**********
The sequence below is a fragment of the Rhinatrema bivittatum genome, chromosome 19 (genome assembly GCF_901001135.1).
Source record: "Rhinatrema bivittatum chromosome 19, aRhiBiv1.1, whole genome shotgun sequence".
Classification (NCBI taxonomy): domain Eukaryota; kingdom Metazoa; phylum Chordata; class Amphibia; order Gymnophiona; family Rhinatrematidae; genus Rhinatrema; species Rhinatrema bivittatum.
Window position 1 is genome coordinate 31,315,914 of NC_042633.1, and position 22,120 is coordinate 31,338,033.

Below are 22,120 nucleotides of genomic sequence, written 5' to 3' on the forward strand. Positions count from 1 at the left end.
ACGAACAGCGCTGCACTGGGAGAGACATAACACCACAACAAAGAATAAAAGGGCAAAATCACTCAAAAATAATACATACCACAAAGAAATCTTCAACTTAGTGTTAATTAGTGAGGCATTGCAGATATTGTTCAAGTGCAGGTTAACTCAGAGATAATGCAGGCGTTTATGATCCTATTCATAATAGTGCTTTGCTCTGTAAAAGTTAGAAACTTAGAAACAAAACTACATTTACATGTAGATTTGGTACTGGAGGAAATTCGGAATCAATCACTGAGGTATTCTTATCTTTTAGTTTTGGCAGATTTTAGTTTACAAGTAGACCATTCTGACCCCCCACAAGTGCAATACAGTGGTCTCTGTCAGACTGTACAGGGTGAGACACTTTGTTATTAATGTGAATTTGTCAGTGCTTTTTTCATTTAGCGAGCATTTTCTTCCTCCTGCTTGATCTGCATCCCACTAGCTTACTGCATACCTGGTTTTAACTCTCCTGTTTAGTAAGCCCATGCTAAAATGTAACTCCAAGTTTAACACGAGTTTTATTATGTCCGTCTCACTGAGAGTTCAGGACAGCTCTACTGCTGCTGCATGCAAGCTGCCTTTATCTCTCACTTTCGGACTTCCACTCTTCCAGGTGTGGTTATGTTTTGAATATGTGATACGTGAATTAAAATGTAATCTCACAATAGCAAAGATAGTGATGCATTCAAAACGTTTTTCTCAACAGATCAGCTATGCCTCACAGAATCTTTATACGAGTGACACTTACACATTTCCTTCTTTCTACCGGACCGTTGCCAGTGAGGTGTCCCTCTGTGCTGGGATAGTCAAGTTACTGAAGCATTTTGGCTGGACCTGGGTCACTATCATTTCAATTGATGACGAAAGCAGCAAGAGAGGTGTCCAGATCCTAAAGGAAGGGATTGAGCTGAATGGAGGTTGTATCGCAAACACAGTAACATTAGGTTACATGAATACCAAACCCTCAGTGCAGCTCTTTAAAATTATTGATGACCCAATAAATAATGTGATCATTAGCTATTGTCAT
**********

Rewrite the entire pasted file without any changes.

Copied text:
The sequence below is a fragment of the Rhinatrema bivittatum genome, chromosome 19 (genome assembly GCF_901001135.1).
Source record: "Rhinatrema bivittatum chromosome 19, aRhiBiv1.1, whole genome shotgun sequence".
Classification (NCBI taxonomy): domain Eukaryota; kingdom Metazoa; phylum Chordata; class Amphibia; order Gymnophiona; family Rhinatrematidae; genus Rhinatrema; species Rhinatrema bivittatum.
Window position 1 is genome coordinate 31,315,914 of NC_042633.1, and position 22,120 is coordinate 31,338,033.

Below are 22,120 nucleotides of genomic sequence, written 5' to 3' on the forward strand. Positions count from 1 at the left end.
ACGAACAGCGCTGCACTGGGAGAGACATAACACCACAACAAAGAATAAAAGGGCAAAATCACTCAAAAATAATACATACCACAAAGAAATCTTCAACTTAGTGTTAATTAGTGAGGCATTGCAGATATTGTTCAAGTGCAGGTTAACTCAGAGATAATGCAGGCGTTTATGATCCTATTCATAATAGTGCTTTGCTCTGTAAAAGTTAGAAACTTAGAAACAAAACTACATTTACATGTAGATTTGGTACTGGAGGAAATTCGGAATCAATCACTGAGGTATTCTTATCTTTTAGTTTTGGCAGATTTTAGTTTACAAGTAGACCATTCTGACCCCCCACAAGTGCAATACAGTGGTCTCTGTCAGACTGTACAGGGTGAGACACTTTGTTATTAATGTGAATTTGTCAGTGCTTTTTTCATTTAGCGAGCATTTTCTTCCTCCTGCTTGATCTGCATCCCACTAGCTTACTGCATACCTGGTTTTAACTCTCCTGTTTAGTAAGCCCATGCTAAAATGTAACTCCAAGTTTAACACGAGTTTTATTATGTCCGTCTCACTGAGAGTTCAGGACAGCTCTACTGCTGCTGCATGCAAGCTGCCTTTATCTCTCACTTTCGGACTTCCACTCTTCCAGGTGTGGTTATGTTTTGAATATGTGATACGTGAATTAAAATGTAATCTCACAATAGCAAAGATAGTGATGCATTCAAAACGTTTTTCTCAACAGATCAGCTATGCCTCACAGAATCTTTATACGAGTGACACTTACACATTTCCTTCTTTCTACCGGACCGTTGCCAGTGAGGTGTCCCTCTGTGCTGGGATAGTCAAGTTACTGAAGCATTTTGGCTGGACCTGGGTCACTATCATTTCAATTGATGACGAAAGCAGCAAGAGAGGTGTCCAGATCCTAAAGGAAGGGATTGAGCTGAATGGAGGTTGTATCGCAAACACAGTAACATTAGGTTACATGAATACCAAACCCTCAGTGCAGCTCTTTAAAATTATTGATGACCCAATAAATAATGTGATCATTAGCTATTGTCAT